Corruption and human rights are closely related. Vulnerable groups–including the poor, minorities, women, children, and people with disabilities–are most likely to suffer the effects of corruption, which can compromise their access to basic services, health, and education. Anticorruption efforts can threaten human rights—whistleblowers, journalists, and other anticorruption defenders are often at risk of retaliation in the form of imprisonment, threats, violence, or death. And countries where corruption is pervasive consistently demonstrate less commitment to the protection of human rights: Of the 15 countries with the lowest scores on Transparency International’s Corruption Perceptions Index of 2013, seven have the worst Freedom House ratings for political rights and civil liberties.
The significant overlap between the most corrupt countries and countries with the worst political and civil rights suggests that there should be more integration between the human rights and anticorruption agenda. In an earlier post, I suggested that activists frustrated by the Kiobel decision’s restrictions on the use of the U.S. Alien Tort Statute against corporations that abet human rights violations could make use of the more expansive jurisdictional provisions of the Foreign Corrupt Practices Act, at least when corporate collaboration in human rights abuses is tainted by bribery. But there are other, more ambitious ways to incorporate human rights concerns into international anticorruption law.
For example, human rights activists could push for amendments to Article 35 of UNCAC and Article 5 of the OECD Anti-Bribery Convention. The former discusses how State Parties should take measures to ensure entities or persons who suffer damage from corruption can initiate legal proceedings and the latter discusses anticorruption investigation and prosecution. Both articles could be expanded to obligate states to reasonably identify those who suffered human rights violations as a result of corruption and take measures to compensate those individuals. Such an amendment could spare State Parties from a floodgate of litigation while still ensuring that human rights violations are addressed.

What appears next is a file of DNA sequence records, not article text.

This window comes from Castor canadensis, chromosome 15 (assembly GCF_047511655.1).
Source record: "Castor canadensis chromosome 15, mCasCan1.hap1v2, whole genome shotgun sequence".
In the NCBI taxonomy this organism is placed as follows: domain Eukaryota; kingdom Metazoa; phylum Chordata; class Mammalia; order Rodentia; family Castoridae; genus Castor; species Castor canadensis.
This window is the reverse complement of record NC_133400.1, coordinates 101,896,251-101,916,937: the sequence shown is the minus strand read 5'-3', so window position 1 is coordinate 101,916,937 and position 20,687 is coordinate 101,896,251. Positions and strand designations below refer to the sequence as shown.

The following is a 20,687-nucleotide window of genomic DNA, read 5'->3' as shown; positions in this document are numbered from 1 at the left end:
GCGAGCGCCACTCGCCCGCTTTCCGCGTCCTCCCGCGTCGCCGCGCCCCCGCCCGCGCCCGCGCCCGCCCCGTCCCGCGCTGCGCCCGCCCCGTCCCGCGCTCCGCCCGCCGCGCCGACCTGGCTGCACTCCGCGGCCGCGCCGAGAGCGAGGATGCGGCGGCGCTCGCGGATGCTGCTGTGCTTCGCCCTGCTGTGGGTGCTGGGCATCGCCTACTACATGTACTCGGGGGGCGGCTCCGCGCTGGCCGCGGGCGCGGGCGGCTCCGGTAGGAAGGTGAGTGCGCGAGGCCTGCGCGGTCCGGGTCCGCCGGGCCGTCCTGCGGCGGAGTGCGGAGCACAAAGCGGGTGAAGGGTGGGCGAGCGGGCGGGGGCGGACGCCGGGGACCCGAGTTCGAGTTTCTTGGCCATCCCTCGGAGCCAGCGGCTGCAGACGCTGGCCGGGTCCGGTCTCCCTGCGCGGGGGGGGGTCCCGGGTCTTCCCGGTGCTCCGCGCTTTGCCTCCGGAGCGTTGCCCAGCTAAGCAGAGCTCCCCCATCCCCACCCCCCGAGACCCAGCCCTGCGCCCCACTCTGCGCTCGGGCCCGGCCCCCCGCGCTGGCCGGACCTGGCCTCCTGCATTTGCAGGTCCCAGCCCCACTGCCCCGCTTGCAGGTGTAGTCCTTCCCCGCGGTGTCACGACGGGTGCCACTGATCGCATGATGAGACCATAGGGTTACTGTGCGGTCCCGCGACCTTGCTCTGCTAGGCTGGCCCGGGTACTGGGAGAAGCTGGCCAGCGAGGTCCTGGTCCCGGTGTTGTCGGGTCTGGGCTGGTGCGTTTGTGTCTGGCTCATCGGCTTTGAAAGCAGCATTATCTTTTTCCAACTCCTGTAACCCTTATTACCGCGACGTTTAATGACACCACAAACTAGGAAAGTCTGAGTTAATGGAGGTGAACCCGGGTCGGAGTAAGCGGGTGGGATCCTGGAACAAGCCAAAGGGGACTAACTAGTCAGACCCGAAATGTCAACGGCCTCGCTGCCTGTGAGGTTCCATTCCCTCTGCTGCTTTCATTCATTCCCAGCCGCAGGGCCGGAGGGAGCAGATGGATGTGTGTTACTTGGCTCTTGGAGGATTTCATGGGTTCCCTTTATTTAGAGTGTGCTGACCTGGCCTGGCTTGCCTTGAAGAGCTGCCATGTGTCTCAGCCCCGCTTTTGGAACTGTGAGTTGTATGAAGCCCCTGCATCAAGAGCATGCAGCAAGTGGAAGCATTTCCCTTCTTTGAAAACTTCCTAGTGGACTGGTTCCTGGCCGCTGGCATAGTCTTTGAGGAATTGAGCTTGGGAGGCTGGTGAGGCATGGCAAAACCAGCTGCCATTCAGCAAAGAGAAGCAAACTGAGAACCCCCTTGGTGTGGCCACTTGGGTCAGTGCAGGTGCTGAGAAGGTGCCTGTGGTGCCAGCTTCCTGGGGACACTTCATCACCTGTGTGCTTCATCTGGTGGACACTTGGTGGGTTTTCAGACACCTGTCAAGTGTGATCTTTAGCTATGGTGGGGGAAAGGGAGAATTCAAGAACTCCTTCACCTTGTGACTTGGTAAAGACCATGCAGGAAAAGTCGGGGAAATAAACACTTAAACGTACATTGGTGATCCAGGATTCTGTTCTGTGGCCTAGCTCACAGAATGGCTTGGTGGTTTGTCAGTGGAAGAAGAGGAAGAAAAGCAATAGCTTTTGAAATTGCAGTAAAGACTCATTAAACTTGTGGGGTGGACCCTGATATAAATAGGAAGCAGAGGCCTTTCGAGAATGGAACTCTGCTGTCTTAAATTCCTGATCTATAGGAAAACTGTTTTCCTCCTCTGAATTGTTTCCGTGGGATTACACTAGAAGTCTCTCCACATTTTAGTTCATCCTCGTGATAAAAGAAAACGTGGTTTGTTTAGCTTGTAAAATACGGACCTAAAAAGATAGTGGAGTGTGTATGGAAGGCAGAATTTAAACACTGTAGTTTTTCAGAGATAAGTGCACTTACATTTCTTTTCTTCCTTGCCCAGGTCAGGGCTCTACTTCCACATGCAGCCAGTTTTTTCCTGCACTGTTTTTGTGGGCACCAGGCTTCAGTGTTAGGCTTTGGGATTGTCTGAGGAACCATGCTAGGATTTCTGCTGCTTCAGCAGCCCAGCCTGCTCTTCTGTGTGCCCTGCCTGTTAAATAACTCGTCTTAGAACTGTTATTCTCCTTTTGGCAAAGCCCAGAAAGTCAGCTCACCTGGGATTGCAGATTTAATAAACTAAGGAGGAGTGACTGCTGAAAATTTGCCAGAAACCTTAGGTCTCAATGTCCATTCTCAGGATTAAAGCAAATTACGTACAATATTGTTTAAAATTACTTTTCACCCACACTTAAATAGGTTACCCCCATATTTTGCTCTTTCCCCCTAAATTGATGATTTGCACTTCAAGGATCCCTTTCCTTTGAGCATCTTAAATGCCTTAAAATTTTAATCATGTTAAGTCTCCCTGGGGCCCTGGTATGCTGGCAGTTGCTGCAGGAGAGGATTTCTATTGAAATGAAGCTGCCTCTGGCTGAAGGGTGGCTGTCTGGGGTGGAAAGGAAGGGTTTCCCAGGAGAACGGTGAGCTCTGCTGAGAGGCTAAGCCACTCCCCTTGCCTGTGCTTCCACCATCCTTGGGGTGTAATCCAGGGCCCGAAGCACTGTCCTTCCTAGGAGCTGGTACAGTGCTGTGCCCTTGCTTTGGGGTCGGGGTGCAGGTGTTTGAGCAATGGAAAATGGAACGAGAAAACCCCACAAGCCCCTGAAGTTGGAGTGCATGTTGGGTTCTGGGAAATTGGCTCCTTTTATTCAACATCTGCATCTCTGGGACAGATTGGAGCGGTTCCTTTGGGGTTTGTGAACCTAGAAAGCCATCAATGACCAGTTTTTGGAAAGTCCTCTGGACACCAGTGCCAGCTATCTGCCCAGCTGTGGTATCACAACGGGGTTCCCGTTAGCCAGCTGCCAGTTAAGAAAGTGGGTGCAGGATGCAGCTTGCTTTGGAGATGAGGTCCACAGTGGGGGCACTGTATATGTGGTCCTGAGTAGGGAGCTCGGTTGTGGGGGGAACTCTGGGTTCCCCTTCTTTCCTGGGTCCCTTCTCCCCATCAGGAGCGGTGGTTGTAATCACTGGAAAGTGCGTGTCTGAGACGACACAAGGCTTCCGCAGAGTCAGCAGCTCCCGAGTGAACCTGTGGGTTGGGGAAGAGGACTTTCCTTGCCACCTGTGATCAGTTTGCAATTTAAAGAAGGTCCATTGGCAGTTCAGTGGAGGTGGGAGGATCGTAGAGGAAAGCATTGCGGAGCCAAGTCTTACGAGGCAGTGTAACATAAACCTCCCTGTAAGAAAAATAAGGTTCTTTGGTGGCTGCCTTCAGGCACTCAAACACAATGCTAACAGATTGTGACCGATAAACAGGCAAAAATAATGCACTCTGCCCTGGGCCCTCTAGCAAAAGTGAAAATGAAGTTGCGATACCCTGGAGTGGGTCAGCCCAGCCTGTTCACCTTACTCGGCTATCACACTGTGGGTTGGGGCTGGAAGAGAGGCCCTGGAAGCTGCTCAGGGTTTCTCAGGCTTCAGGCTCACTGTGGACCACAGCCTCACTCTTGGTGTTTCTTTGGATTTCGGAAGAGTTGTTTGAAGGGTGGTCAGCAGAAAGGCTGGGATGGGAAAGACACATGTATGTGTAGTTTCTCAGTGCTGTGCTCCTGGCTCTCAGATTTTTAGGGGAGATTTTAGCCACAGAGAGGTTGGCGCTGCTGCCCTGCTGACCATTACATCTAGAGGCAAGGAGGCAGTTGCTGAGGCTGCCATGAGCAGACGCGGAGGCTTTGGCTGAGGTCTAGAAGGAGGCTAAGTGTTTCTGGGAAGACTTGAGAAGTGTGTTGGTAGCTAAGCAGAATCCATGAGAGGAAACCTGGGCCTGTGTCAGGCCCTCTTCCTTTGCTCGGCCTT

The anticorruption agenda could likewise be integrated in human rights treaties. Some have declared that large-scale corruption should be designated as a crime against humanity. However, I am doubtful that is the best way to address the issue. Labeling corruption as a crime against humanity on par with rape, torture, and murder risks diluting the seriousness of these human rights violations. A better approach would be to acknowledge corruption as a cause of human rights violations in human rights treaties such as International Covenant on Civil and Political Rights (ICCPR) and the International Covenant on Economic, Social and Cultural Rights (ICESCR), and to mandate that the realization of these rights requires anticorruption efforts.
One other strategic consideration may be worth considering here: Certain countries–particularly the the United States–seem to have a stronger international commitment to anticorruption than human rights accountability. The United States was the driving force behind the OECD Anti-Bribery Convention, has outpaced the U.S. for outpacing other OECD parties in terms of its anticorruption enforcement, and is also a signatory of UN Convention Against Corruption and the Inter-American Convention Against Corruption. In contrast, the U.S.’s treaty ratification record for international human rights is less favorable, and the U.S. has not ratified a number of significant human rights conventions. For whatever reason, at the moment the anticorruption agenda seems to have more traction in the U.S. than the (traditional) human rights agenda. In light of that fact, human rights advocates may find it strategically useful — at least in some contexts — to frame the protection of human rights as part of the broader international anticorruption agenda.